Summary

The ASUS Vivotab Note 8 rises above other Windows 8.1, 8-inch tablets by offering a stowed digitizer pen that works well. It doesn’t have the best-in-class aesthetics and screen,  audio or battery life and an HDMI port could have made it ‘the one’ for many more than it currently could be. Having said that though the ASUS Vivotab Note 8 is a really solid ultra-mobile PC with no issues to speak of. From education to creativity the digitizer layer is going to be the attractive part of this product and as the pen is stowed on board it makes the offering unique. There are enough apps in the market to make the device enjoyable as a consumption-only device and the pen helps with desktop usage. GPS is available, the rear camera is good and a sensible 32GB set-up means you might get away with a cheaper model.  Although it’s impossible to say if this is ‘the best’ 8-inch Windows 8.1 tablet for you, it’s hard to believe that you’d swap it out for a close competitor once you have purchased it.

Specifications, Images, links, videos, comments and more information can always be found through our database on the ASUS Vivotab Note 8 information page

The ASUS Vivotab Note 8 was purchased by our company for long-term testing.

Pages: 1 2

35 Comments For This Post

  1. Kyle says:

    Your hyperlink at the bottom to page 2 leads to the miix 2 10 page 2 review, must have miss clicked :p

  2. Chippy says:

    Thx. Fixed.

  3. Orange says:

    The ASUS page for this tablet says 1280×800 (16:10). Does your device not have this resolution?

    I assume there aren’t any settings in the UEFI/BIOS to speed up the eMMC and SD card reader like the Dell. What are the eMMC speeds when Bit Locker is enabled? I hope it can make use of the speeds provided by faster SDXC cards. Some can go up to 95 MB/s sequential speeds.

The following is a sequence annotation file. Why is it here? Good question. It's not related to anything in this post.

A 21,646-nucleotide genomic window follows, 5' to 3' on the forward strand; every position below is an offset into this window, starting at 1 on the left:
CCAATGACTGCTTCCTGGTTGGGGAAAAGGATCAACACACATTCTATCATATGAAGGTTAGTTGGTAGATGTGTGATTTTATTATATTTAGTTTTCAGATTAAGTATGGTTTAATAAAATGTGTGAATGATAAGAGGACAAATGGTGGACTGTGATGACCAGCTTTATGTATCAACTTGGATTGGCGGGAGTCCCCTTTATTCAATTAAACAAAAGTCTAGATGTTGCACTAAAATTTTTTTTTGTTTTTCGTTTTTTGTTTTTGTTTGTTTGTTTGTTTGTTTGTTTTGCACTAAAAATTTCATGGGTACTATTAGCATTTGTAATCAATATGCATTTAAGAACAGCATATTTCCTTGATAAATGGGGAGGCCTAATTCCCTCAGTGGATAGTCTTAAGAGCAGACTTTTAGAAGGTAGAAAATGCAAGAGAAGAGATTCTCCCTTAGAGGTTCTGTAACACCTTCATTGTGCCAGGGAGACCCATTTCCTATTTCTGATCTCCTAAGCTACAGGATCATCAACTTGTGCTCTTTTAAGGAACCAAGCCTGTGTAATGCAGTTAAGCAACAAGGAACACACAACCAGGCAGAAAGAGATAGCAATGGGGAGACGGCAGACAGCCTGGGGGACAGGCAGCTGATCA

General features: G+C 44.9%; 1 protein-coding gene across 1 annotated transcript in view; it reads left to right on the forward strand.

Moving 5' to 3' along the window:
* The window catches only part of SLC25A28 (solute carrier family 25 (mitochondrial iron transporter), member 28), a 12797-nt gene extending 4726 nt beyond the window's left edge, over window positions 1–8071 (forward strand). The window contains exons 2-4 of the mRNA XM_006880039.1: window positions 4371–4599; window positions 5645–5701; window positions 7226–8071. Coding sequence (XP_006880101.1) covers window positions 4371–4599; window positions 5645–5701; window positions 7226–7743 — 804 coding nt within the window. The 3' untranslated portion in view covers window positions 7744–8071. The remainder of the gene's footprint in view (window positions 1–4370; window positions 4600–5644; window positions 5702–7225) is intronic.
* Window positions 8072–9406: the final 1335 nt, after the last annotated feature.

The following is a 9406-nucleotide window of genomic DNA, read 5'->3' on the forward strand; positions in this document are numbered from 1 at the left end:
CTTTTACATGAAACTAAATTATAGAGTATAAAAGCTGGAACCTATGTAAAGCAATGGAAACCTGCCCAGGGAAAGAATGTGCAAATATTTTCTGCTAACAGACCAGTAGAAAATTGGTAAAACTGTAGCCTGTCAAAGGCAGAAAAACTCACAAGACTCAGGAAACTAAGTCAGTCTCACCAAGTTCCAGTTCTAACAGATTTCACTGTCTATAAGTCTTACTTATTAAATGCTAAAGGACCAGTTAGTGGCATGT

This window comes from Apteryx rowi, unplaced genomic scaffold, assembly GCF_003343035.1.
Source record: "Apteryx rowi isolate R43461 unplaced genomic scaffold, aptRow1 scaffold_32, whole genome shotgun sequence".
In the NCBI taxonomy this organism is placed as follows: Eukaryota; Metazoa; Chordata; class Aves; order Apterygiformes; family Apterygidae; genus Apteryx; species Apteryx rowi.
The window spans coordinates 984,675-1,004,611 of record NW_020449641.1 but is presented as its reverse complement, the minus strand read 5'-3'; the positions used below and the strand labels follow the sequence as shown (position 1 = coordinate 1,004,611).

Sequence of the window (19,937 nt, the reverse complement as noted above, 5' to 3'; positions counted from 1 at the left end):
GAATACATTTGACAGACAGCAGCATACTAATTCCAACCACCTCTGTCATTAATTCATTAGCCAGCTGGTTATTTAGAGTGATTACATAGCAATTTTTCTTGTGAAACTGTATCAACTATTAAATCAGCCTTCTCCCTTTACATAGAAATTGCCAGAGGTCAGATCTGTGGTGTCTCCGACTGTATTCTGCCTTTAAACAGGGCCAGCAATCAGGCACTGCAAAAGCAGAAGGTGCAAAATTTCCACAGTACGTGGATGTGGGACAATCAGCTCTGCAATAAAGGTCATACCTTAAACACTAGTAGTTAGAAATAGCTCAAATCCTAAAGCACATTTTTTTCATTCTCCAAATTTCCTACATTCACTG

So the ASUS doesn’t charge from USB 3.0 PC ports. Does it charge from USB 2.0 ports on PCs when the tablet is in Connected Standby? Is there bloatware on this or is the amount and type of it more a regional thing (I’m in the US)?

    So far this tablet looks the best overall. Of course, there a several issues but, for me, the issues of the other 8 inchers are worse. Thanks for the great review.

  4. tmarks11 says:

    I have the same question about screen size:

    > The ASUS Vivotab Note 8 has a relatively large screen area when compared with the Toshiba Encore WT

    ????

    Both the Asus VN8 and the Toshiba EWT have an 8″ 800×1200 screen, so I don’t understand that statement.

  5. Chippy says:

    Sorry. That was a mistake. Somehow i’ve been linking to a Lenovo Miix 2 10 review too but i’ve corrected screen resolution references in the article now. Sorry.

  6. Chippy says:

    I’ve corrected the resolution errors in the article now. 12800×800 is the resolution.
    Checking BIOS and USB2.0 charging for you now…